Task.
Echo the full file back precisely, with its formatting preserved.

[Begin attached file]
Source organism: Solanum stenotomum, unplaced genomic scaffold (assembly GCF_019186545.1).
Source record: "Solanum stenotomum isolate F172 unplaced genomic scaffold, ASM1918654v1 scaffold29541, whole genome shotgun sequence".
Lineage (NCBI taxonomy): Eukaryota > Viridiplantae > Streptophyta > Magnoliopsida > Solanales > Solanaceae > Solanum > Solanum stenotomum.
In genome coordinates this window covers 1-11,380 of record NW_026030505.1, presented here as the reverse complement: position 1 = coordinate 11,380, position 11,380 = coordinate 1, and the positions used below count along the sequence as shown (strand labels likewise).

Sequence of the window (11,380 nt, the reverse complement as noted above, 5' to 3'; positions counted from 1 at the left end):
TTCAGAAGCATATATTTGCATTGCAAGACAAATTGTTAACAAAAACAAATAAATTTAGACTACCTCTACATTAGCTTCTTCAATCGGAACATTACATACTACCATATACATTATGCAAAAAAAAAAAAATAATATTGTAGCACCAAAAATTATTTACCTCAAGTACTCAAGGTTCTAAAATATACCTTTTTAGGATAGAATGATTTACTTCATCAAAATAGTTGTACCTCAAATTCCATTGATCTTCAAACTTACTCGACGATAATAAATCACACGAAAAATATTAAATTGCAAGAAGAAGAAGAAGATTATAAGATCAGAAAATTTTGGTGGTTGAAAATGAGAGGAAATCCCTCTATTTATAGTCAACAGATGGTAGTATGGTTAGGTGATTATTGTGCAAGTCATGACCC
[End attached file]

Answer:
Source organism: Solanum stenotomum, unplaced genomic scaffold (assembly GCF_019186545.1).
Source record: "Solanum stenotomum isolate F172 unplaced genomic scaffold, ASM1918654v1 scaffold29541, whole genome shotgun sequence".
Lineage (NCBI taxonomy): Eukaryota > Viridiplantae > Streptophyta > Magnoliopsida > Solanales > Solanaceae > Solanum > Solanum stenotomum.
In genome coordinates this window covers 1-11,380 of record NW_026030505.1, presented here as the reverse complement: position 1 = coordinate 11,380, position 11,380 = coordinate 1, and the positions used below count along the sequence as shown (strand labels likewise).

Sequence of the window (11,380 nt, the reverse complement as noted above, 5' to 3'; positions counted from 1 at the left end):
TTCAGAAGCATATATTTGCATTGCAAGACAAATTGTTAACAAAAACAAATAAATTTAGACTACCTCTACATTAGCTTCTTCAATCGGAACATTACATACTACCATATACATTATGCAAAAAAAAAAAAATAATATTGTAGCACCAAAAATTATTTACCTCAAGTACTCAAGGTTCTAAAATATACCTTTTTAGGATAGAATGATTTACTTCATCAAAATAGTTGTACCTCAAATTCCATTGATCTTCAAACTTACTCGACGATAATAAATCACACGAAAAATATTAAATTGCAAGAAGAAGAAGAAGATTATAAGATCAGAAAATTTTGGTGGTTGAAAATGAGAGGAAATCCCTCTATTTATAGTCAACAGATGGTAGTATGGTTAGGTGATTATTGTGCAAGTCATGACCC